Comparison of Technologies
The security and control of cryptographic keys is fundamental to ensuring the effectiveness of many security functions, and whilst existing approaches have good points, they also have disadvantages.
Where the direct use by a device of dedicated security hardware is not appropriate or available, there are two general approaches to ensuring the security and control of stored values such as cryptographic keys. These are Local or Centralised Key Storage...
The first concerns storing keys locally. Where they are protected (or encrypted) using a password, then there are two common approaches, one being to use a login password to make keys available to applications (possibly not just the intended application) on the device, the other is to use a password when the key is required. The problem with this type of approach is that protection is only as good as the password employed, and so the keys are vulnerable to attacks such as an exhaustive search on the password. If stored keys are to be protected by being encrypted with a full strength encryption key, then all you have really achieved is to redefine the problem of how to protect one set of keys with how to protect another (similar) set of keys.
- Advantages: Users have full ownership and control over their keys
- Disadvantages: Vulnerable to compromise by accessing or analysing the content of the device, and if protected by a password then reliant on the password strength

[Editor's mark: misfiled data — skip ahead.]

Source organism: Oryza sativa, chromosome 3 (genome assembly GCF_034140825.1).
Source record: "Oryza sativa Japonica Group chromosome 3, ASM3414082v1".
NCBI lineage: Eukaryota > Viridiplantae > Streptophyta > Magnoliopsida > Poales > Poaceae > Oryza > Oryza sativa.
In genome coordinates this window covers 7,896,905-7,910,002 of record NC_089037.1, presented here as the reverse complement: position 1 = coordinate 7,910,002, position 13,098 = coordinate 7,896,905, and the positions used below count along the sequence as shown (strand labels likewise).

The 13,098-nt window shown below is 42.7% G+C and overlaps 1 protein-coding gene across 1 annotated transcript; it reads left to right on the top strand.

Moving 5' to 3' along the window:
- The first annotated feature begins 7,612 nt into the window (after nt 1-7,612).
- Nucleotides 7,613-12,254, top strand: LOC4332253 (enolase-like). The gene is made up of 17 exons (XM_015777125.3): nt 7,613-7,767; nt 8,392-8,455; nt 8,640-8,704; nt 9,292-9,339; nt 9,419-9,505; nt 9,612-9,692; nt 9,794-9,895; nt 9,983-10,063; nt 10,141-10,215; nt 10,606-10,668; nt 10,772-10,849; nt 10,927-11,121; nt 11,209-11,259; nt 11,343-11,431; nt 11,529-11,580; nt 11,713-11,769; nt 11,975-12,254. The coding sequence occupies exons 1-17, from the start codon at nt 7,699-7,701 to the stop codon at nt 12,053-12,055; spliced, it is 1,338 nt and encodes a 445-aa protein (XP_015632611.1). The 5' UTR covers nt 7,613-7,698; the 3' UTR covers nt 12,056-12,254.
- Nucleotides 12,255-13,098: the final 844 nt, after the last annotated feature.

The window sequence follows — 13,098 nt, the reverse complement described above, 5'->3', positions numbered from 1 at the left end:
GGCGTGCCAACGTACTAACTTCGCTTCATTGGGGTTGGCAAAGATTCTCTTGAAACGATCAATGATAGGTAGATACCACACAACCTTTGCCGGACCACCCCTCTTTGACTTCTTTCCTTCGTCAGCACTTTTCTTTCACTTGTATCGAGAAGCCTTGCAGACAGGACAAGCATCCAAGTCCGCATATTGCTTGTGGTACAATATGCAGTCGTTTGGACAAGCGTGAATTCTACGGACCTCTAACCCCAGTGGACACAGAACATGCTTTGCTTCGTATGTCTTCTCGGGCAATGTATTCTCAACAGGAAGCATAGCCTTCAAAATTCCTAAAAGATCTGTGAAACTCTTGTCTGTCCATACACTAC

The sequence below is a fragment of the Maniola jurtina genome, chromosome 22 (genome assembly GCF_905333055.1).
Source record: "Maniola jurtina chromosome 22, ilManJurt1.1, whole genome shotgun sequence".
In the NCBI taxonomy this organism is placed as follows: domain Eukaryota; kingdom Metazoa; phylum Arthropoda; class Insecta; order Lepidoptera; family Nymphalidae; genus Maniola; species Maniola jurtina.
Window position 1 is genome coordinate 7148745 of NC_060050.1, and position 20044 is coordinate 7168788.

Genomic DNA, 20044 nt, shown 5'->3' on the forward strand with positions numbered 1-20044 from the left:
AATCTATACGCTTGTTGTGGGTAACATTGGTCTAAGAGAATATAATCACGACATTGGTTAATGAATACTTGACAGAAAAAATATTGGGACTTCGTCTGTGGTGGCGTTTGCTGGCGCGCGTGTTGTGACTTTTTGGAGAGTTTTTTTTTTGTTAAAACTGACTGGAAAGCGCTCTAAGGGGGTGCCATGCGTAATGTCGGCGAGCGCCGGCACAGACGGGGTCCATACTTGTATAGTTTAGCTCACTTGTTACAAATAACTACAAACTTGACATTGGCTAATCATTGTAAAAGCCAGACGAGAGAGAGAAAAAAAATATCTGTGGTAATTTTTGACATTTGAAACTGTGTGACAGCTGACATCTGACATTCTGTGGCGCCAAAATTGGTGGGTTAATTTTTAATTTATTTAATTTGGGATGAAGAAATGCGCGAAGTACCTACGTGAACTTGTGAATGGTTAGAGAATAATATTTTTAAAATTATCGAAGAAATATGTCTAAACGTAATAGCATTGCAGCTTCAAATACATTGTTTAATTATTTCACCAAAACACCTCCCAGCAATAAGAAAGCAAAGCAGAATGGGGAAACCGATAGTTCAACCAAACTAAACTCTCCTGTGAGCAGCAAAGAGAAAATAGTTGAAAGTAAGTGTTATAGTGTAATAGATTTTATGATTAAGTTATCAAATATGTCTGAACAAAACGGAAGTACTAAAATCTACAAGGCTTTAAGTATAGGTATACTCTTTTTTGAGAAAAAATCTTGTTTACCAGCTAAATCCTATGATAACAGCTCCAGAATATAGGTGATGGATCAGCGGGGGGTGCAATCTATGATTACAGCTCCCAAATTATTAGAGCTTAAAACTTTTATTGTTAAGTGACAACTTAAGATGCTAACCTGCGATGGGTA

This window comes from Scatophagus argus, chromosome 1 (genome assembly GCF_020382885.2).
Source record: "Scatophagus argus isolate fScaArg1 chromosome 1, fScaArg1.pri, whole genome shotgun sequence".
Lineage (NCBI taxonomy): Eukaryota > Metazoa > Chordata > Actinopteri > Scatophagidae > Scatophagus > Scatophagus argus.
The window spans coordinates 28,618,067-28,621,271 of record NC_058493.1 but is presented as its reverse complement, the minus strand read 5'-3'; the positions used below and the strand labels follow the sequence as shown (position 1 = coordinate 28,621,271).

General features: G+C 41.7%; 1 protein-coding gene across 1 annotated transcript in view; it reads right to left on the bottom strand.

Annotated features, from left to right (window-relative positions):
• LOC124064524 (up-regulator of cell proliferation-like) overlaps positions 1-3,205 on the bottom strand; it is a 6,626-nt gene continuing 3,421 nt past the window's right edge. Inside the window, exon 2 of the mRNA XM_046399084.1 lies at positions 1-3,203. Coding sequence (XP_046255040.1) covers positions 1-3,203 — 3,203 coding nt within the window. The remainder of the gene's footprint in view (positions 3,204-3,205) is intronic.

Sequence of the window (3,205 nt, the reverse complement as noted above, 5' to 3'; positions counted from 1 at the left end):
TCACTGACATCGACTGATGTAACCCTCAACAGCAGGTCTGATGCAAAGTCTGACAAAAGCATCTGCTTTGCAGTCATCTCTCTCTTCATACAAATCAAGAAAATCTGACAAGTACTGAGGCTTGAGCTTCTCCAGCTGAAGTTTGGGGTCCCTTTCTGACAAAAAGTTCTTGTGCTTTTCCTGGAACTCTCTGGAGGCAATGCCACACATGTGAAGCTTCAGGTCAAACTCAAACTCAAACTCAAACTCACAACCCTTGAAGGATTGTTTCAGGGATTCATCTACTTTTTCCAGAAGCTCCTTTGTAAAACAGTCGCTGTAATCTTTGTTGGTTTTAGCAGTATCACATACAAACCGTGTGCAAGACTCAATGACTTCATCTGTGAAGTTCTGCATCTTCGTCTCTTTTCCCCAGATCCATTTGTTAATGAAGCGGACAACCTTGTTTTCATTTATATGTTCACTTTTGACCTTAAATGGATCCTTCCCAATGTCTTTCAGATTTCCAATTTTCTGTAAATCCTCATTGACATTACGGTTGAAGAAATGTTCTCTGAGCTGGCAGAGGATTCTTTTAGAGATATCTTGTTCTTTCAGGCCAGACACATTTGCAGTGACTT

The other approach is to store keys in a centralised server or service, often employing a HSM (Hardware Security Module) for physical protection. Sometimes all keys are stored centrally, sometimes it is just a master key that is used to decrypt other keys as necessary.
- Advantage: Centralised management
- Disadvantages: Effectively entrusting keys to another party, and concentrates all security and trust in one place thereby creating a single point of failure - sometimes referred to as 'all eggs in one basket'
A new approach from SEAcurIT-e
SEAcurIT-e® takes advantage of the best features of available tools and technology, while compensating for disadvantages.
It is based on the premise that any device can be compromised and its content subject to exhaustive analysis, and it designed to remain resilient.
- Leverage the high availability and integrity of data centres or similar Cloud services to significantly enhance the security and control of cryptographic keys and other security values
- But do so while maintaining full control over the secrecy of keys, and without sacrificing or diminishing control over secrecy
- Doesn't entrust the secrecy of keys to another party
- Computationally infeasible to derive any information about keys or other security values, even if a user's password is known
- Provider can be changed and data migrated as there is no secrecy requirement
- Organisations free to choose their own provider
- No information about keys can be obtained by analysing the key storage-related information resident on a device
- No system information can be used as a basis to compromise keys or user passwords (such as by exhaustive search), irrespective of the strength of the password
- No vesting of security in a single system component
- Gives the benefits of centralised management and control but without entrusting the secrecy of keys to another party
- Ensures that the secrecy of keys remains protected if any part of system is compromised
- Can refresh system values without requiring any changes to the keys being managed
- May be a scheduled update or be triggered by a security event
- The refresh process can be invisible to users